Monday, December 14, 2009

Third Monday of Advent

How do you address a Christmas card to someone with terminal cancer?

This is the question that I asked myself while writing out cards for my church members on Saturday night. Our youth run a "Christmas post office" where members can bring in the cards they want to send to each other: they're organized and stuck in little file folder-like sleeves for people to pick up. As I wrote mine, I came to C's name and stopped. All the cards that I was using had predictably cheerful messages in them; well-wishes for the season and for the new year. And yet C probably will not see much of the new year. Sending greetings of the season suddenly becomes more complicated than what Hallmark usually provides.

I found this a fitting question to ask this weekend, as Sunday night was our Blue Christmas service. This is a special service recognizing that the holiday season is not universally joyful. There are plenty of people whose grief, stress, loneliness, and depression is amplified this time of year. I read a few hopeful scripture passages, and then I incorporate one or two other readings that speak to some of the causes of this season's sadness. This year, I adapted a post from A Church for Starving Artists, and I read the Mary Frye poem, Do Not Stand At My Grave and Weep. The main act of the evening is the invitation for people to come forward and light candles to acknowledge their burdens.

I have to believe that this season is much different than in previous years for C and her family. She was on my mind during Blue Christmas, and so I lit a candle for her.

I also lit a candle for my brother-in-law, who died quite suddenly this past March and whose birthday is on Christmas. This will be no small thing for that side of the family.

I always light other candles, but these two were new this year.

The service saw a modest turnout, probably the most modest since it was introduced. There were other things happening for some who usually attend, so there was no reason to take it personally. And those who came needed it regardless.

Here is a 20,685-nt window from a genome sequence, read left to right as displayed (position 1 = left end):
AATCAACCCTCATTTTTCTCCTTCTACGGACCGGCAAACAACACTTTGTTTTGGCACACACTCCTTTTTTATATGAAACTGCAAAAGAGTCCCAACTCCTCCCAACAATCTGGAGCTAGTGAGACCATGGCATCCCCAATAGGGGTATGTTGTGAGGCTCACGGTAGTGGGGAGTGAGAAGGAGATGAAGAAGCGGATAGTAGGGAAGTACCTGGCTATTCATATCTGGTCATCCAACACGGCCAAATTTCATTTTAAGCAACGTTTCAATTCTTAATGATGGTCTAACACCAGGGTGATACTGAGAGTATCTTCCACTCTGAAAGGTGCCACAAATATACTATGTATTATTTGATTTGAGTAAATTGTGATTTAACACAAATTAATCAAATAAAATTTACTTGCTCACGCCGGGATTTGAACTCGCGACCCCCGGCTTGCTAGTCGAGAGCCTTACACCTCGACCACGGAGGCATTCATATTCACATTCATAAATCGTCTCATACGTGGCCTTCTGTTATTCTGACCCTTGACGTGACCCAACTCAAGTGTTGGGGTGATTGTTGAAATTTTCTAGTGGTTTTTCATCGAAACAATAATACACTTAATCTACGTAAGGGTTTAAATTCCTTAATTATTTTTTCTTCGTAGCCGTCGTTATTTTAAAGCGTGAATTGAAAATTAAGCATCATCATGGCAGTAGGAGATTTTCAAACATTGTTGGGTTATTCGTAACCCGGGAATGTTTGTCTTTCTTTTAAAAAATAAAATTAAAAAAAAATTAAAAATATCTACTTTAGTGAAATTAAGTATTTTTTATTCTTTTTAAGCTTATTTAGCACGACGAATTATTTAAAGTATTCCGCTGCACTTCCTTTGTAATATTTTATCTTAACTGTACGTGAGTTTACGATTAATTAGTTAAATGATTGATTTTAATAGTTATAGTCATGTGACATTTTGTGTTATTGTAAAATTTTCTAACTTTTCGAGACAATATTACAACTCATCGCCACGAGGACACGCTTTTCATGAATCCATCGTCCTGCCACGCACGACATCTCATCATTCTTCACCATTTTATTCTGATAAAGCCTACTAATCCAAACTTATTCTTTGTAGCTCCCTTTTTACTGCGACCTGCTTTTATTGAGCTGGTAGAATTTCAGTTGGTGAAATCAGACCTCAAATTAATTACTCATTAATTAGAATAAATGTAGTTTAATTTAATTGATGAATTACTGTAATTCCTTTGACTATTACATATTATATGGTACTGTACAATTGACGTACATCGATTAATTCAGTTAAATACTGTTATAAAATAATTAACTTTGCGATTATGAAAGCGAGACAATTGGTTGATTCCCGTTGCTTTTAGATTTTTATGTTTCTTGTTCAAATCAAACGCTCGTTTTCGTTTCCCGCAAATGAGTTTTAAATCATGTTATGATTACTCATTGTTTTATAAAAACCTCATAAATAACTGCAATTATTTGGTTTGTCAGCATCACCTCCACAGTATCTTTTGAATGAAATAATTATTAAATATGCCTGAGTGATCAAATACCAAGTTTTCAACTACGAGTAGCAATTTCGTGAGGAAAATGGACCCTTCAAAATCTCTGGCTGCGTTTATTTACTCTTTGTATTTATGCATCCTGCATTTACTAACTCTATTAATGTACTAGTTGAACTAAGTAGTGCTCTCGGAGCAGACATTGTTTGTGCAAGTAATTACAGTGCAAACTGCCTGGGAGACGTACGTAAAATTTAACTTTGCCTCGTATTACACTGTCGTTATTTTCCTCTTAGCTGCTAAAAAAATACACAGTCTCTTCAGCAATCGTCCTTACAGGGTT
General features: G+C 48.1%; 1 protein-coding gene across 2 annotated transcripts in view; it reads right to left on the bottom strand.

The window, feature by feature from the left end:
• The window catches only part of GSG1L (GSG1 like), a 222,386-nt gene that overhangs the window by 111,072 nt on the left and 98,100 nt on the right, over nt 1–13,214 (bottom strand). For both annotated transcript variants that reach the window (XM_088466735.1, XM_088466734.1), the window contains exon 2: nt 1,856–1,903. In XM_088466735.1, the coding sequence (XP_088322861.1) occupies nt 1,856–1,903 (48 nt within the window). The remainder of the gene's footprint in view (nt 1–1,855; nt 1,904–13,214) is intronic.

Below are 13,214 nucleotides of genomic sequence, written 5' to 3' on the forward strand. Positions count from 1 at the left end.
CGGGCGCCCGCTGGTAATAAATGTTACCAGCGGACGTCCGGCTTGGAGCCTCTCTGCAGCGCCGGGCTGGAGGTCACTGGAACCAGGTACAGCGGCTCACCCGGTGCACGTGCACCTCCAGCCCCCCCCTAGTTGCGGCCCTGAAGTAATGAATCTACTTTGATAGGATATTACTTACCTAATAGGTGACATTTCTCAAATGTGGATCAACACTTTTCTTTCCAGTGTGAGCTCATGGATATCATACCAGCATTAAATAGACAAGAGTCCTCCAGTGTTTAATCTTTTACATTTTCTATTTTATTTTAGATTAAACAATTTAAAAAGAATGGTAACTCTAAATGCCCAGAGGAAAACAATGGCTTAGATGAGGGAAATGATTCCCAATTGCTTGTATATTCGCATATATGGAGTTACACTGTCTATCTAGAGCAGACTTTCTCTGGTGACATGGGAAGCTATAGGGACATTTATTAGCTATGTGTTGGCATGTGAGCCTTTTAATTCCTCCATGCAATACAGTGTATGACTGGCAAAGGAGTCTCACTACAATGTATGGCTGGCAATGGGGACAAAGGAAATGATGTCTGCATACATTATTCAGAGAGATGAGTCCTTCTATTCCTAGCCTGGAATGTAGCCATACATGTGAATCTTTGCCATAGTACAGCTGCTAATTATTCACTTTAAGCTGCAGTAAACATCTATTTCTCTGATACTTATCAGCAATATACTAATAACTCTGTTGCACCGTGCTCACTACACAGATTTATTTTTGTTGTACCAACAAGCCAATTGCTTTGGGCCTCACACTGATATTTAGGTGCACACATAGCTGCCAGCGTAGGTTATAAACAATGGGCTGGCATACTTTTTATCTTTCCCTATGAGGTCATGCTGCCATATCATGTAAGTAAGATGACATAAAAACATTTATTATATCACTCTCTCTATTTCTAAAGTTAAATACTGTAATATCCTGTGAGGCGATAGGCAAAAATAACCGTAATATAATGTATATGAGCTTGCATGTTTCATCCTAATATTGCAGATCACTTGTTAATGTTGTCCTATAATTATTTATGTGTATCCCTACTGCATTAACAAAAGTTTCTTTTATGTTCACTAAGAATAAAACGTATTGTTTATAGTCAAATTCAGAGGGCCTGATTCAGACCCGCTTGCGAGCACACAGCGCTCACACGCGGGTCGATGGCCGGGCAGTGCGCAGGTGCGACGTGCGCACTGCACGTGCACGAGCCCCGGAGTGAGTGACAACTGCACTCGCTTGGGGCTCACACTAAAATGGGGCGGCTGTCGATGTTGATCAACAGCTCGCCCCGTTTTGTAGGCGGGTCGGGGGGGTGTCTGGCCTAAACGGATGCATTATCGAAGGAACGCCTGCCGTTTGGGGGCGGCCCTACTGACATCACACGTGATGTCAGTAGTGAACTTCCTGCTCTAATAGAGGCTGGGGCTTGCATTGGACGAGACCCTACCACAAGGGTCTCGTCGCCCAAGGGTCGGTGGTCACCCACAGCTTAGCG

After I came home from Blue Christmas, we went through our first batch of cards received through the "post office." As we opened each one, I was more and more thankful for a congregation that loves us the way they do. Some wrote personal notes of blessing for the new house or for Coffeeson. Our regular nursery workers signed their card with their "nursery names," indicating how much they enjoy having Coffeeson during worship.

Such is the mix of sadness and joy that Blue Christmas helps acknowledge. During this week of joy, I carry with me C and those who attended this special service, and I also carry the church as a whole who continue to speak words of joy for the Coffeefamily.

2 comments:

Luke said...

Blue Christmas is a great idea! considering this is a HUGE time when depression ramps up in the populous. fantastic!

Anonymous said...

Constance said... I am Luke's mother-in-law, Luke suggested I link to your blog.

Blue Christmas...my dad died at age 87 in July 2004. At Christmas time my husband & I decided to take Mom to the grief service at Faith UMC. We were the only ones there (the church had been packed just minutes before that for a funeral for a friend of ours). We stayed for the grief service. Our assistant pastor did the whole service just for us. Songs, a solo by the pastor, readings, communion & a short sermon. It was powerful. You are right...it doesn't matter how many show up. We needed that time together & were thankful for it. It was a time of healing during a supposedly happy season.